The teacher called my parents and they took me back home. My father was furious. He thought it was a disease that could be cured. He took me to quacks and shamans. They gave me all sorts of concoctions - one of them said I should be locked up in a room for a week. And my father did that. 
I still live in my village but I have been offered a job in a big city. Hopefully, things will change. I want a partner. I want to love and be loved.

Kiran Yadav, 30, eastern state of Bihar

I didn't know anything about section 377 until Thursday. I didn't even know that being homosexual was criminal. I just knew that in rural Bihar, where I come from, I would never be allowed to live as a lesbian woman. 
I am happy with the ruling, but it doesn't help me. I can only hope that it starts a conversation that reaches rural India.
I was 15 when I realised I was a lesbian. Since I was a little girl, I never liked girly clothes. I liked to wear trousers and a shirt - like the boys in my village. 

Illustration of gay person

My parents didn't object. I didn't have a brother, so they thought of me as a son and didn't mind if I dressed up as one. 
But they did not know about my sexual orientation.
To be honest, I didn't know much either. I knew that I was attracted to girls but I also knew that it was not right. So I never told my parents. They still don't know. Nobody close to me knows. During weddings, I often find women attractive but I have never had the courage to speak to them. 
When I turned 20, I had to find a way to express myself. I couldn't discuss these feelings with anyone in the village. But mobile phones came to my rescue. I would dial random numbers and tell strangers my story - anyone at all who cared to listen. When one girl I called told me that she liked my voice, I was elated. It was the first time I had got a compliment from a girl.
These were fleeting moments of happiness. Deep down, I was sad. 
I tried to kill myself when I was 24. My parents thought that I was depressed because I wasn't married. They got me married a few weeks later but it was doomed. Within a year, I was divorced. 
By this time, I had no will to live. Every day was difficult. I have lived 30 years of my life without meeting a partner. Now I just want a job to survive. I have no hope of meeting a partner because I can never openly talk about being a lesbian.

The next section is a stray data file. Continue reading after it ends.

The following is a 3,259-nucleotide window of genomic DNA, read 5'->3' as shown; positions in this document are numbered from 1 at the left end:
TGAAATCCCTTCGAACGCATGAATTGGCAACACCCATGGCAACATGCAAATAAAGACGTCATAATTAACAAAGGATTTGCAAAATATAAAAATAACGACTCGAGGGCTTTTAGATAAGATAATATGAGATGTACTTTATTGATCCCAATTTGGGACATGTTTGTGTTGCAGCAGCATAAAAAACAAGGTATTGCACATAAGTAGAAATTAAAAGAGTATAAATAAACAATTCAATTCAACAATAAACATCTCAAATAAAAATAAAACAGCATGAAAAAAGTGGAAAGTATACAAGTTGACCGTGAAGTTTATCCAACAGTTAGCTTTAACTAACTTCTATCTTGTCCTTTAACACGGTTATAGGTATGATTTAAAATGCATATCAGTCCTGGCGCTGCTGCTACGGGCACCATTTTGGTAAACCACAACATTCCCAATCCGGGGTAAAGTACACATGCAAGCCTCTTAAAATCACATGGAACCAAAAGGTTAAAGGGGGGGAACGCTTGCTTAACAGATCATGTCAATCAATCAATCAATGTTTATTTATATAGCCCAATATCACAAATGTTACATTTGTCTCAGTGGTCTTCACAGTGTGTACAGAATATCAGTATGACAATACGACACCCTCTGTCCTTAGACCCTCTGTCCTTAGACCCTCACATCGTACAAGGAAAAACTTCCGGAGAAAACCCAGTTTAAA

Rahul Singh, 32, Bihar

I welcome the ruling. But section 377 has never been a problem for me. In my village, the police have never harassed anybody because of it. It's society that troubles us.
I knew I was gay when I turned 16. Two years later, I got married. I just couldn't tell my parents or my wife and pretended to be normal. I have two sons now. 

Illustration of gay person

But I deeply regret not telling my wife. She now knows that I am gay but continues to live with me for the children's sake. 
It's hard to find partners. Unlike big cities, there are no gay clubs here. I know a few gay people but they all live in fear of being ostracised if they were to come out. 
People believe that a gay person doesn't have the right to be respected or loved.
It's a difficult life. No matter how nice I am or how much I help people, once they find out I am gay, they run from me.
Some people sympathise with us but they still think it's a disease that needs to treated. Nobody seems to understand why we feel the way we do.  
Living like this can break you. I am always looking over my shoulder. I keep thinking that somebody will walk up to me and slap me or do something nasty because I am gay. 
It's suffocating to be a gay person in rural India.
I fear that my children will be bullied when they grow up. I have already moved once because of this fear. Sometimes, I want to give up but then I think of my children.
When I look back, I wish I had the courage to tell my parents the truth. I wish I hadn't got married. I wish I had access to groups that would have counselled me. 
Names have been changed to protect identities. Illustrations by Puneet Kumar

September 6, 2018